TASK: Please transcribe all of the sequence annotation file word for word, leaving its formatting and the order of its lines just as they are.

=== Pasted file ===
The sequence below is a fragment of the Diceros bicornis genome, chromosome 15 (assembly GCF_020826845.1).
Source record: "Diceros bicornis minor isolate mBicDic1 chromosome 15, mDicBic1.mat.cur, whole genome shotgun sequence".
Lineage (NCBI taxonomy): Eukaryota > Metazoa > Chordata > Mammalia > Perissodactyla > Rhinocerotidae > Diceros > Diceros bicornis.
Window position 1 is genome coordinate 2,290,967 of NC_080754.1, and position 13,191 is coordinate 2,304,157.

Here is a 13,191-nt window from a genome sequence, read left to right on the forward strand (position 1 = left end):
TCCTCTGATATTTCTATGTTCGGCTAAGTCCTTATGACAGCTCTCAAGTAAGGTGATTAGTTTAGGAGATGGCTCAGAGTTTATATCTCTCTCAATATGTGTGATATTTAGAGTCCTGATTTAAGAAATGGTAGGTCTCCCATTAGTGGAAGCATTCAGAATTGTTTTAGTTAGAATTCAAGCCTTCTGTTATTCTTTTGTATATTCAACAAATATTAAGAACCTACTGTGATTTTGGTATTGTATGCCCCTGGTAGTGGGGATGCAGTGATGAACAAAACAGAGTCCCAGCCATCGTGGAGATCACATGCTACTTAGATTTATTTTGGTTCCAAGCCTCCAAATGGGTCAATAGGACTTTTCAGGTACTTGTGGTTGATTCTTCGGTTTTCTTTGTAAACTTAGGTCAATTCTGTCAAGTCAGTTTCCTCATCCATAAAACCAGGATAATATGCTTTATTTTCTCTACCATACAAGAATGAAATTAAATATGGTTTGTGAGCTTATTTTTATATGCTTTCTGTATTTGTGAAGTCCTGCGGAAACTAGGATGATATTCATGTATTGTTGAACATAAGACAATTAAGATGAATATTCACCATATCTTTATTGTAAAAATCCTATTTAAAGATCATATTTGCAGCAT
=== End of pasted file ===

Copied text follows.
The sequence below is a fragment of the Diceros bicornis genome, chromosome 15 (assembly GCF_020826845.1).
Source record: "Diceros bicornis minor isolate mBicDic1 chromosome 15, mDicBic1.mat.cur, whole genome shotgun sequence".
Lineage (NCBI taxonomy): Eukaryota > Metazoa > Chordata > Mammalia > Perissodactyla > Rhinocerotidae > Diceros > Diceros bicornis.
Window position 1 is genome coordinate 2,290,967 of NC_080754.1, and position 13,191 is coordinate 2,304,157.

Here is a 13,191-nt window from a genome sequence, read left to right on the forward strand (position 1 = left end):
TCCTCTGATATTTCTATGTTCGGCTAAGTCCTTATGACAGCTCTCAAGTAAGGTGATTAGTTTAGGAGATGGCTCAGAGTTTATATCTCTCTCAATATGTGTGATATTTAGAGTCCTGATTTAAGAAATGGTAGGTCTCCCATTAGTGGAAGCATTCAGAATTGTTTTAGTTAGAATTCAAGCCTTCTGTTATTCTTTTGTATATTCAACAAATATTAAGAACCTACTGTGATTTTGGTATTGTATGCCCCTGGTAGTGGGGATGCAGTGATGAACAAAACAGAGTCCCAGCCATCGTGGAGATCACATGCTACTTAGATTTATTTTGGTTCCAAGCCTCCAAATGGGTCAATAGGACTTTTCAGGTACTTGTGGTTGATTCTTCGGTTTTCTTTGTAAACTTAGGTCAATTCTGTCAAGTCAGTTTCCTCATCCATAAAACCAGGATAATATGCTTTATTTTCTCTACCATACAAGAATGAAATTAAATATGGTTTGTGAGCTTATTTTTATATGCTTTCTGTATTTGTGAAGTCCTGCGGAAACTAGGATGATATTCATGTATTGTTGAACATAAGACAATTAAGATGAATATTCACCATATCTTTATTGTAAAAATCCTATTTAAAGATCATATTTGCAGCAT